I’m no vegan. I believe that the only truly sustainable agriculture involves raising crops along with animals. I also adore the globe’s cooking traditions, most of which involve integrating meat and/or dairy products with vegetables, grains, and spices.

And yet, I’m appalled by this fact, from the USDA:

In 2005, total meat consumption (red meat, poultry, and fish) amounted to 200 pounds per person, 22 pounds above the level in 1970.

Two hundred pounds per year works out to more than half a pound per person every day. That’s got to be out of balance — for our bodies and the planet alike. I can’t see how such ravenous consumption can be sustained without the many environmental, social, and public-health ills I try to keep up with in my “Meat Wagon” series of posts.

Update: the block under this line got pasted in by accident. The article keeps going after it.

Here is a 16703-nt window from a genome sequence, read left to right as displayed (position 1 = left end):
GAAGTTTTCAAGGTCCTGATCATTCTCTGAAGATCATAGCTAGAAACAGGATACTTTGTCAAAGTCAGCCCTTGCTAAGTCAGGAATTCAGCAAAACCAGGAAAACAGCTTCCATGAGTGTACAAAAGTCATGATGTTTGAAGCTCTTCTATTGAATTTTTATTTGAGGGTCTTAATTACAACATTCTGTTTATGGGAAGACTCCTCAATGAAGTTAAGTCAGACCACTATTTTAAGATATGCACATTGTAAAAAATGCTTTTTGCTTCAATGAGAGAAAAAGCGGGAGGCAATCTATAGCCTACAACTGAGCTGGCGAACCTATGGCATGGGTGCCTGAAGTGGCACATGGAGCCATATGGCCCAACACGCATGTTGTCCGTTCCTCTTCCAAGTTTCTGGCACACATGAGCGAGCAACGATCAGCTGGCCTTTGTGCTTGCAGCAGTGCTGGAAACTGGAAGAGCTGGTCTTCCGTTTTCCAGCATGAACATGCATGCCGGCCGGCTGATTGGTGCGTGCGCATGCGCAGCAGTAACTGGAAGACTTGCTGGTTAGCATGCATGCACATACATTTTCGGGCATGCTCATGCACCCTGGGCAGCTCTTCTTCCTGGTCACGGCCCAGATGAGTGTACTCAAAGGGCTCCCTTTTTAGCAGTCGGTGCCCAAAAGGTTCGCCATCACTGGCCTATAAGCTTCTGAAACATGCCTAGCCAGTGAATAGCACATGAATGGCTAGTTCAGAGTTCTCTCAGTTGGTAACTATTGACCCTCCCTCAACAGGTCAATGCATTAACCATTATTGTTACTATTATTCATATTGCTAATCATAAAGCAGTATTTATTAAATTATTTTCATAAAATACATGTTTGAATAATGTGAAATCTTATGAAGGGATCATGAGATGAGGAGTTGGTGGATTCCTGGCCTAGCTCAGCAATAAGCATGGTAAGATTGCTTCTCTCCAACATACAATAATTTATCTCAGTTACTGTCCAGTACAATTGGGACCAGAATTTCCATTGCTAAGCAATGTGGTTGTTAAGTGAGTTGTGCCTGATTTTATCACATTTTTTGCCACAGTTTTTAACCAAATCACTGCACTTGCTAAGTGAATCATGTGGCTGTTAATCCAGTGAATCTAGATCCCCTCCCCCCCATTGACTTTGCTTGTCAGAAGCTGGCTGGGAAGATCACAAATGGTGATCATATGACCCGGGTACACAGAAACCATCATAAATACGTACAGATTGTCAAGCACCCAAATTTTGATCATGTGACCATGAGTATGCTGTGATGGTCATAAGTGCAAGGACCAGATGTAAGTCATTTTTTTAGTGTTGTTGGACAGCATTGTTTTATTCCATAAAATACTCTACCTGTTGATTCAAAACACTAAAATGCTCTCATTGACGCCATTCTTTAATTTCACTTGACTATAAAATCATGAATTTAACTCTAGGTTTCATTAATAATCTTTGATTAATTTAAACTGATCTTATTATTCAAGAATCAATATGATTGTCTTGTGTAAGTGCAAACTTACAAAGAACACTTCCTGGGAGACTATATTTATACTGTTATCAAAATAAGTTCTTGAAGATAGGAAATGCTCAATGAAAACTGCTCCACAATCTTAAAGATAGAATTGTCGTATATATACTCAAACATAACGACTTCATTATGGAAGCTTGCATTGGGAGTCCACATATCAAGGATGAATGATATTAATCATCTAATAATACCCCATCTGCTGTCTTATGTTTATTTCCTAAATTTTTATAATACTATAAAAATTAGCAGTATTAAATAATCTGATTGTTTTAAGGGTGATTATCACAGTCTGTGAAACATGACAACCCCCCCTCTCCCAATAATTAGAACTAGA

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That’s why I’m glad that Mark Bittman, one of our very best food writers and author of the essential Minimalist column in The New York Times, recently began seriously questioning our heavy meat consumption. This week, he’s got a column on “putting meat back in its place.” The only thing I’d add to his suggestions is this: While cutting back on meat, try to source what you do buy from pasture-based, diversified farms.

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